Extraly1
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Joined: Mon Feb 27, 2012 6:39 pm
Location: Pennsylvania

Ghost & Trinidad Scorpion Peppers - starting indoors

Has anyone ever grown these extreme hot peppers before?

I'm going to try them this year and would appreciate any suggestions for growing them like when to start them in doors, how big/ when they should be to transplant, etc.

I don't have a great set up so I'm going to have to start them on a window ledge that gets a lot of sun, don't have any way to heat the soil from underneath, will be using pots to grow them in on my patio once outside, and plan on watering them with warm water to do what I can to keep the soil warm. Also, I am in Pennsylvania just outside Philladelphia but I'm not sure what "Zone" that is considered to be in.

I'm the ultimate amature gardiner but want to do my best here.

2cents
Green Thumb
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Joined: Thu Jan 08, 2009 2:04 pm
Location: Ohio

I've never grown anything hotter than a standard HAB.
Mine sits in the ground under a window A/C and get some water drip most days.

Try starting the seed tray near a heat duct/vent till they pop out of the ground, then move to the window for the benefit of the light.

JLudin
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Joined: Tue Mar 15, 2011 6:54 pm
Location: East Moline, IL

I have a post on here somewhere about starting both of these. Everything I have read says they usually take 35-50 days just to germinate. I soaked the seeds 24 hours before planting and kept constant bottom heat on them and had them come up in 9 days. I also had about a 95% germination rate. They exploded out of the soil, but once I took the heat pad away, they are very slow growing, which is to be expected. They are about the same height they were a month ago but the stems are much thicker and doing great.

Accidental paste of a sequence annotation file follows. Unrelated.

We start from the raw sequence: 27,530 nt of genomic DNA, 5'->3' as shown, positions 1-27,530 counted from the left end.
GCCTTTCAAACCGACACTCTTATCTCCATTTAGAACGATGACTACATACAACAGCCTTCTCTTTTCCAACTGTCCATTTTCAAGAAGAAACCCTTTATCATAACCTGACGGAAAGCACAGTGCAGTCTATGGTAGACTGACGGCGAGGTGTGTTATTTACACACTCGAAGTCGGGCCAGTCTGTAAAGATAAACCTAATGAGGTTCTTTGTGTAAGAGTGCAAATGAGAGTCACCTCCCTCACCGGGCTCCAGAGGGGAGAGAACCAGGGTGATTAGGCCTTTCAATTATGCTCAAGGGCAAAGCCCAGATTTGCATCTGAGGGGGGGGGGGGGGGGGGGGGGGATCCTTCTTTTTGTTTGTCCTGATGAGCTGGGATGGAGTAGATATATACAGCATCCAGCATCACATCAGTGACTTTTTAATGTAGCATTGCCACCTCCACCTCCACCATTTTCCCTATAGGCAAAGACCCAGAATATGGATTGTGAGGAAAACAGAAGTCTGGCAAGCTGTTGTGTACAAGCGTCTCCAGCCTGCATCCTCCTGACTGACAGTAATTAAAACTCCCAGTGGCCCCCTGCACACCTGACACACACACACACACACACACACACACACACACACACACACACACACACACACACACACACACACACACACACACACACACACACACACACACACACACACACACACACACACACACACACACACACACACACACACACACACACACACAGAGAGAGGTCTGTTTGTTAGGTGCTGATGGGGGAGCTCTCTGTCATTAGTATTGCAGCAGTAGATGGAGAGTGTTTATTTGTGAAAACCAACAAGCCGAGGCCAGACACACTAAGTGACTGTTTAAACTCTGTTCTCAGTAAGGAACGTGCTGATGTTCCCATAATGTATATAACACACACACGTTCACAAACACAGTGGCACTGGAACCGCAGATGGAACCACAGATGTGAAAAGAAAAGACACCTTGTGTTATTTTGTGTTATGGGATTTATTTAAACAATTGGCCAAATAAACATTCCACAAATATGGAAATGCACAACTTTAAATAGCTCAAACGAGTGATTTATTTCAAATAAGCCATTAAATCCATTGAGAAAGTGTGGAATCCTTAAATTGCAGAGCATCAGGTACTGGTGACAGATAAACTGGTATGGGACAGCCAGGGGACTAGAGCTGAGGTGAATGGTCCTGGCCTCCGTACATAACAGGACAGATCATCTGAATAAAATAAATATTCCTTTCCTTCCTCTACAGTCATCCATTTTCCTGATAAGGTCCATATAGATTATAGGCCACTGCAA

I started my seeds (along with cajun tabasco, yellow datil, and several other hot pepper varieties) on December 19th. I'm glad I did too because it does take them a while to get going. Once they get actual sunlight though I'm sure they will take off, just like a habanero plant will.

JLudin
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Posts: 44
Joined: Tue Mar 15, 2011 6:54 pm
Location: East Moline, IL

[url]https://www.helpfulgardener.com/forum/viewtopic.php?t=41734[/url]

Here is the thread I started a while back.

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applestar
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Joined: Thu May 01, 2008 11:21 pm
Location: Zone 6, NJ (3/M)4/E ~ 10/M

Most peppers and hot peppers benefit from -- meaning basically essential -- bottom heat when started from seed and continued through seedling stage.

There are a number of ways besides the horticultural heating mat and heating cables. I think if you search the forum you'll find many suggestions that have been made over the years. I personally remember posting a few. :D

Most basic includes putting them on the refrigerator near the back and top of the water heater, medical heating pads, a metal shelf with an incandescent lamp underneath, aquarium heater, reptile/chicken lamp, Christmas lights as well as the heating vent or steam heat radiator. It IS best if the heat is constant though.

If gou've never grown plants from seed, I would recommend also growing some easy ones (like tomatoes) for control to monitor if you are doing everything else correctly.

Zone: https://www.helpfulgardener.com/forum/viewtopic.php?t=42109

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vebyrd36
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Joined: Sat Feb 11, 2012 4:30 pm
Location: Ector county, West Texas

I typically place them on the fridge or top of the heater, either way I have had good results. My husband is growing some now that are a couple years old. He overwinters them in the house.
Life is a journey through valleys and hills with many twist and turns, but always with sunshine and kindness at the end.

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